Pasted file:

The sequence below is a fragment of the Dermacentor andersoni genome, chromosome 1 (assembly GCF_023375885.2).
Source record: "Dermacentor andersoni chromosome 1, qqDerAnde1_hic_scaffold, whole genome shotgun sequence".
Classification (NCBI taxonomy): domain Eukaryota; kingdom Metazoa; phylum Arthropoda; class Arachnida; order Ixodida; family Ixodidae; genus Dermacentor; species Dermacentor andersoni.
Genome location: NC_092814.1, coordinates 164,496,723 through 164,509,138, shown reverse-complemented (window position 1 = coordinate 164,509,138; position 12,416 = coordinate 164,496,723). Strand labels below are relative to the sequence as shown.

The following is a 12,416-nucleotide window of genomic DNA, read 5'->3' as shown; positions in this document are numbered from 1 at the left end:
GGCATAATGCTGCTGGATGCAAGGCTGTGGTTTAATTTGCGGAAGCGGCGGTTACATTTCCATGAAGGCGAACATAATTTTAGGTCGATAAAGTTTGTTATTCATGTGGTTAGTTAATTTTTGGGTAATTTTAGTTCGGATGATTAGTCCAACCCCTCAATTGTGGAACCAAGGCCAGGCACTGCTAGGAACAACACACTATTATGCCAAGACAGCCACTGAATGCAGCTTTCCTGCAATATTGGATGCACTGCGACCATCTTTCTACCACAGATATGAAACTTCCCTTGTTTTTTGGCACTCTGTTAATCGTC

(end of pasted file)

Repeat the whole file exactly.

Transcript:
The sequence below is a fragment of the Dermacentor andersoni genome, chromosome 1 (assembly GCF_023375885.2).
Source record: "Dermacentor andersoni chromosome 1, qqDerAnde1_hic_scaffold, whole genome shotgun sequence".
Classification (NCBI taxonomy): domain Eukaryota; kingdom Metazoa; phylum Arthropoda; class Arachnida; order Ixodida; family Ixodidae; genus Dermacentor; species Dermacentor andersoni.
Genome location: NC_092814.1, coordinates 164,496,723 through 164,509,138, shown reverse-complemented (window position 1 = coordinate 164,509,138; position 12,416 = coordinate 164,496,723). Strand labels below are relative to the sequence as shown.

The following is a 12,416-nucleotide window of genomic DNA, read 5'->3' as shown; positions in this document are numbered from 1 at the left end:
GGCATAATGCTGCTGGATGCAAGGCTGTGGTTTAATTTGCGGAAGCGGCGGTTACATTTCCATGAAGGCGAACATAATTTTAGGTCGATAAAGTTTGTTATTCATGTGGTTAGTTAATTTTTGGGTAATTTTAGTTCGGATGATTAGTCCAACCCCTCAATTGTGGAACCAAGGCCAGGCACTGCTAGGAACAACACACTATTATGCCAAGACAGCCACTGAATGCAGCTTTCCTGCAATATTGGATGCACTGCGACCATCTTTCTACCACAGATATGAAACTTCCCTTGTTTTTTGGCACTCTGTTAATCGTC